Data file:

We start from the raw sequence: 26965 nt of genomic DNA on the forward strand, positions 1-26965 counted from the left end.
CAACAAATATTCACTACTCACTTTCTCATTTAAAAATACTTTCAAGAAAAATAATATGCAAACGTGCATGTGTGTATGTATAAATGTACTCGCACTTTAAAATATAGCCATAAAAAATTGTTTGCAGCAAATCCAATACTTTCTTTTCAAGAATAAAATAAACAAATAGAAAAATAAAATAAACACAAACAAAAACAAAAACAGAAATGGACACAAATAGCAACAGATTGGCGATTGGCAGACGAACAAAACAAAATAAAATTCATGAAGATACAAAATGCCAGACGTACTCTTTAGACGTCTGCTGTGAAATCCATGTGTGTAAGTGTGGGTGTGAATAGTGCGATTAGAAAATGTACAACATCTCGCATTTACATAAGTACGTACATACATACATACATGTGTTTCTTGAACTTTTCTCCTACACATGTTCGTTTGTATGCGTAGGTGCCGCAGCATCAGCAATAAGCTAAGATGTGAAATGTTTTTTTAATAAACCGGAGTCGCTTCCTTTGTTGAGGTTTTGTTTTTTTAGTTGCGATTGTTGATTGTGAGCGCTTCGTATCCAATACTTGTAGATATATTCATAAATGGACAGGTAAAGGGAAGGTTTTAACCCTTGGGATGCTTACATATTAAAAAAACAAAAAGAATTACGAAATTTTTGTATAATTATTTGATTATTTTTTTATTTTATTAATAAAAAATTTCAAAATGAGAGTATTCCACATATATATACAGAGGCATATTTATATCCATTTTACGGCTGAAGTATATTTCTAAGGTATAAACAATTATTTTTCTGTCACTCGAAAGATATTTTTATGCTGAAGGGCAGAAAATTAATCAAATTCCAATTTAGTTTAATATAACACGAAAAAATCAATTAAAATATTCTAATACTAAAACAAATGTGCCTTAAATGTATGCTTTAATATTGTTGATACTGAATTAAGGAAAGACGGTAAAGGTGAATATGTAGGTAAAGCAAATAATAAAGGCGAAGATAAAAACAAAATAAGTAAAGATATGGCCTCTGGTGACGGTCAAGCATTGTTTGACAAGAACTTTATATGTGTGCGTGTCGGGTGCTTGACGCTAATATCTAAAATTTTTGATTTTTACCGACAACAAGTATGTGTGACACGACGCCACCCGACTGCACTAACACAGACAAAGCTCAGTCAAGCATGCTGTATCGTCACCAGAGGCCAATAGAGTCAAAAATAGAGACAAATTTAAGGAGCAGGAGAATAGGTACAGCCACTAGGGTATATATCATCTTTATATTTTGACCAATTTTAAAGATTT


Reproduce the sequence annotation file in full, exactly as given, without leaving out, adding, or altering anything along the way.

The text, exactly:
We start from the raw sequence: 26965 nt of genomic DNA on the forward strand, positions 1-26965 counted from the left end.
CAACAAATATTCACTACTCACTTTCTCATTTAAAAATACTTTCAAGAAAAATAATATGCAAACGTGCATGTGTGTATGTATAAATGTACTCGCACTTTAAAATATAGCCATAAAAAATTGTTTGCAGCAAATCCAATACTTTCTTTTCAAGAATAAAATAAACAAATAGAAAAATAAAATAAACACAAACAAAAACAAAAACAGAAATGGACACAAATAGCAACAGATTGGCGATTGGCAGACGAACAAAACAAAATAAAATTCATGAAGATACAAAATGCCAGACGTACTCTTTAGACGTCTGCTGTGAAATCCATGTGTGTAAGTGTGGGTGTGAATAGTGCGATTAGAAAATGTACAACATCTCGCATTTACATAAGTACGTACATACATACATACATGTGTTTCTTGAACTTTTCTCCTACACATGTTCGTTTGTATGCGTAGGTGCCGCAGCATCAGCAATAAGCTAAGATGTGAAATGTTTTTTTAATAAACCGGAGTCGCTTCCTTTGTTGAGGTTTTGTTTTTTTAGTTGCGATTGTTGATTGTGAGCGCTTCGTATCCAATACTTGTAGATATATTCATAAATGGACAGGTAAAGGGAAGGTTTTAACCCTTGGGATGCTTACATATTAAAAAAACAAAAAGAATTACGAAATTTTTGTATAATTATTTGATTATTTTTTTATTTTATTAATAAAAAATTTCAAAATGAGAGTATTCCACATATATATACAGAGGCATATTTATATCCATTTTACGGCTGAAGTATATTTCTAAGGTATAAACAATTATTTTTCTGTCACTCGAAAGATATTTTTATGCTGAAGGGCAGAAAATTAATCAAATTCCAATTTAGTTTAATATAACACGAAAAAATCAATTAAAATATTCTAATACTAAAACAAATGTGCCTTAAATGTATGCTTTAATATTGTTGATACTGAATTAAGGAAAGACGGTAAAGGTGAATATGTAGGTAAAGCAAATAATAAAGGCGAAGATAAAAACAAAATAAGTAAAGATATGGCCTCTGGTGACGGTCAAGCATTGTTTGACAAGAACTTTATATGTGTGCGTGTCGGGTGCTTGACGCTAATATCTAAAATTTTTGATTTTTACCGACAACAAGTATGTGTGACACGACGCCACCCGACTGCACTAACACAGACAAAGCTCAGTCAAGCATGCTGTATCGTCACCAGAGGCCAATAGAGTCAAAAATAGAGACAAATTTAAGGAGCAGGAGAATAGGTACAGCCACTAGGGTATATATCATCTTTATATTTTGACCAATTTTAAAGATTT